.....(Hal-ku-dhigyo Dhaxal-gal Noqday) = ..... President, C/raxmaan A. Cali: ''Jamhuuriyadda Somaliland dib ayay ula soo Noqotay Qaran-nimadeedii sidaa awgeed, waa dal xor ah oo gooni u taagan maanta (18/05/1991) laga bilaabo''...>>>>> President, Maxamad I.Cigaal:''Jiritaanka Jamhuuriyadda Somaliland'' Waa mid waafaqsan xeerasha u-degsan Caalamka! Sidaa darteed, waa Qaran xaq u leh in Aduunku aqoonsado''...>>>>> President, Daahir R. Kaahin: ''Jamhuuriyadda Somaliland waa dal diimuqraadi ah oo caalamka ka sugaya Ictiraafkiisa''...>>>>> President, Axmed M. Siilaanyo: ''Jamhuuriyadda Somaliland, Boqol sano haday ku qaadanayso helista Ictiraafkeedu way Sugaysaa! Mar dambena la midoobi mayso Somalia-Italia''.....[***** Ha Jirto J.Somaliland Oo Ha Joogto Waligeed *****].....

Wednesday, December 21, 2011

Somaliland: Going it Alone

Hundreds of kilometres from war-torn Mogadishu, the capital city of the nascent territory of Somaliland teems with life. Hargeisa’s heavy traffic and crowded markets show a city detached from the war-torn south of Somalia. The city has become the economic hub of the country, having grown from a dusty town to a sprawling metropolis of two million people since 1991.

After declaring its independence from Somalia twenty years ago, Somaliland has had four democratic elections, fostered a burgeoning economy, and maintained stability and rule of law even as the rest of the country descended into anarchy and rule by vicious warlords. Though unrecognized by the international community, Somaliland may be the long-awaited stable democracy both Somalis and the West have been praying for.

Following the collapse of the Somali Democratic Republic in 1991, the country became an ungovernable mess of warring clans, Islamic extremism and lawlessness. The level of anarchy in the south and eastern territories has been especially brutal, with the UN citing lack of government as a major factor in the worsening famine.

Though the official government of Somalia, called the Transitional Federal Government (TFG), is widely recognized by foreign governments, it has only recently regained control of its own capital.

The TFG has been unable to govern any territory outside of Mogadishu, and has proven incapable of providing basic services or rule of law. A suicide bombing two weeks ago at the TFG education ministry attests to the lack of governmental control over the region. The bombing killed more than a hundred people, many of whom were students applying for scholarships in Turkey.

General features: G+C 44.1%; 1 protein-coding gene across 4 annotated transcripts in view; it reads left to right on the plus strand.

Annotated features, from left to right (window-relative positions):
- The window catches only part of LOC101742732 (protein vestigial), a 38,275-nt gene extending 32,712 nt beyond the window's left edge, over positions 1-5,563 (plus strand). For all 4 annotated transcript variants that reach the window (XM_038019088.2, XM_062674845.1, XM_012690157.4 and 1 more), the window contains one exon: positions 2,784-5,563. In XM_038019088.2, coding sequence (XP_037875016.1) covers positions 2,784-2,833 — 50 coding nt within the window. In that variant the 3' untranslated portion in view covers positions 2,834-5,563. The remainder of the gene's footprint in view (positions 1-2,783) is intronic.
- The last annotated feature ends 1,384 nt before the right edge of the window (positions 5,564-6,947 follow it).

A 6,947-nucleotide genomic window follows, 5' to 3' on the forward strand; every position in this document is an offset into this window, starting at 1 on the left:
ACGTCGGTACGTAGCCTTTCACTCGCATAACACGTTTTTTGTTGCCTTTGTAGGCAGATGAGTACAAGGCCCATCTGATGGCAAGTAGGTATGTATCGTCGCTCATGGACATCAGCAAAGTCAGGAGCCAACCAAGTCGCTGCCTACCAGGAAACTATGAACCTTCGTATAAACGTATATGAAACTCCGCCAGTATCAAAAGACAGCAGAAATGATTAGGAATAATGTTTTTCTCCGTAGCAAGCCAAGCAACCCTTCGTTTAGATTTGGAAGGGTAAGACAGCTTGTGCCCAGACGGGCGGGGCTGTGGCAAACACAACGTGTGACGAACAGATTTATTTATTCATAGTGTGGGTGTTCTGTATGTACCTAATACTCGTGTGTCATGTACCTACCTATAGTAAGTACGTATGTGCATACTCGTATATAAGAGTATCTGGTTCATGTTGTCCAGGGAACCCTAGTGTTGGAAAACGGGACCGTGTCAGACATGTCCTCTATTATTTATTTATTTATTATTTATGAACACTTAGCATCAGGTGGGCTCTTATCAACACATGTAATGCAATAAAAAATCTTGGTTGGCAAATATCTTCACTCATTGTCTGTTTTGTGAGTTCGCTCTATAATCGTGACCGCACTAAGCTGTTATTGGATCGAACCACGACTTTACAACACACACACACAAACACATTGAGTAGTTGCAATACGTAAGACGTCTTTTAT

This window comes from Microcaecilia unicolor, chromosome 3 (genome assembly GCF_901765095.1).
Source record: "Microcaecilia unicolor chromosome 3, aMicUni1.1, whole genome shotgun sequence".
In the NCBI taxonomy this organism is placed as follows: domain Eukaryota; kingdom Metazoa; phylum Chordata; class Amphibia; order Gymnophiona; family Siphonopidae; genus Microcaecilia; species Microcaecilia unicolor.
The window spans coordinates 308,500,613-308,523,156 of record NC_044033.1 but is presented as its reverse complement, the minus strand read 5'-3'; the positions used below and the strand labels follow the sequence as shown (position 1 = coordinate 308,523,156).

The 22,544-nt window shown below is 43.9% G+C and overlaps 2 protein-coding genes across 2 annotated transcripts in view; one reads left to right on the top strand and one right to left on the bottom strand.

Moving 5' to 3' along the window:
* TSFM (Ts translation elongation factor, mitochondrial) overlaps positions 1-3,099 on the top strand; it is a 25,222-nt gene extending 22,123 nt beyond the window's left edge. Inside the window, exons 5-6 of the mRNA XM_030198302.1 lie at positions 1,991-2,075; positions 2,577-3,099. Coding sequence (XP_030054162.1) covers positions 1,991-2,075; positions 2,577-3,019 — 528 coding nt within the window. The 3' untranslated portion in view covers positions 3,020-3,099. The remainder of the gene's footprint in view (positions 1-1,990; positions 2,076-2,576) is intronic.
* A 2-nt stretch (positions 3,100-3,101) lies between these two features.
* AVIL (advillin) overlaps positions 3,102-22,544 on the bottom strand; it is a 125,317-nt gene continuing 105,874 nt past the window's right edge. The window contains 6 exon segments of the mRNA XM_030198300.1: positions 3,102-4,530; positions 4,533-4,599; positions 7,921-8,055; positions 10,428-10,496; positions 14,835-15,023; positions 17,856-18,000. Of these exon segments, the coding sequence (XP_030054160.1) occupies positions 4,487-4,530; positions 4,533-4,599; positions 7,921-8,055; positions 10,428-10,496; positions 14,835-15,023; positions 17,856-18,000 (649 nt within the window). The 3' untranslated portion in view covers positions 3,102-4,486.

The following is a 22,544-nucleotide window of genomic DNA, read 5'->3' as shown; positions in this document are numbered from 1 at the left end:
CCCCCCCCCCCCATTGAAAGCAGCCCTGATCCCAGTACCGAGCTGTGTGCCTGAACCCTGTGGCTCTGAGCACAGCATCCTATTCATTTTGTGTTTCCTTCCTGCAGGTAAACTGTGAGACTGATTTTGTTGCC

As well, government troops themselves have become a threat to ordinary Somalis, as they recently looted an aid convoy that was attempting to distribute food at the Badbaado refugee camp. “Soldiers opened fire at [the civilians].

Then soldiers took the food and people fled from the camp.” said David Orr, a spokesman for the World Food Program. Attacks such as these are becoming disturbingly common, highlighting the inability of the current Somali government to keep its people safe from both militants, and even its own armed forces.

While the official government struggles to stop the famine in the south of Somalia, unrecognized Somaliland has sent its own relief mission to help alleviate the suffering. Though the territory is poor, and could only offer $700 000 worth of aid, Somaliland’s ability to help its southern countrymen hints at the significant progress it has made since declaring independence.

With a growing economy and flourishing livestock trade with Saudi Arabia and Yemen valued at $250 million, “the country’s economic centre of gravity has shifted to the Arab-facing north” (The Economist). Somaliland’s relative economic health is drawing the attention of neighbouring Ethiopia, and surrounding Arab countries such as the UAE, which last month sent a special envoy to assess trade between the two nations.

Despite its prosperity, Somaliland has been repeatedly frustrated in its pursuit to be recognized as a sovereign country separate from Somalia. The most influential powers in the region, the United States and African Union, are currently tied the TFG as both fear that supporting the secessionist Somaliland could further weaken the current Mogadishu government.

As well, many of the African governments that make up the AU are worried about the message that recognizing Somaliland would send to other prospective independence movements across the continent.

It has become clear that the Transitional Federal Government is not ready, and may never be ready to govern Somalia. Meanwhile, Somaliland struggles on unrecognized and ignored, even though it embodies many of the western values the TFG is supposed to embrace.

“Failure to recognize Somaliland is a failure to recognize democracy itself,” states Edna Adan, a retired senior UN official.

If the international community were to recognize Somaliland as a sovereign nation, not only would it aid Somalis, but also the greater fight against terrorism and piracy.

Until then Somaliland will continue alone, as the one patch of hope in the otherwise lawless Horn of Africa.

By Alex Leung

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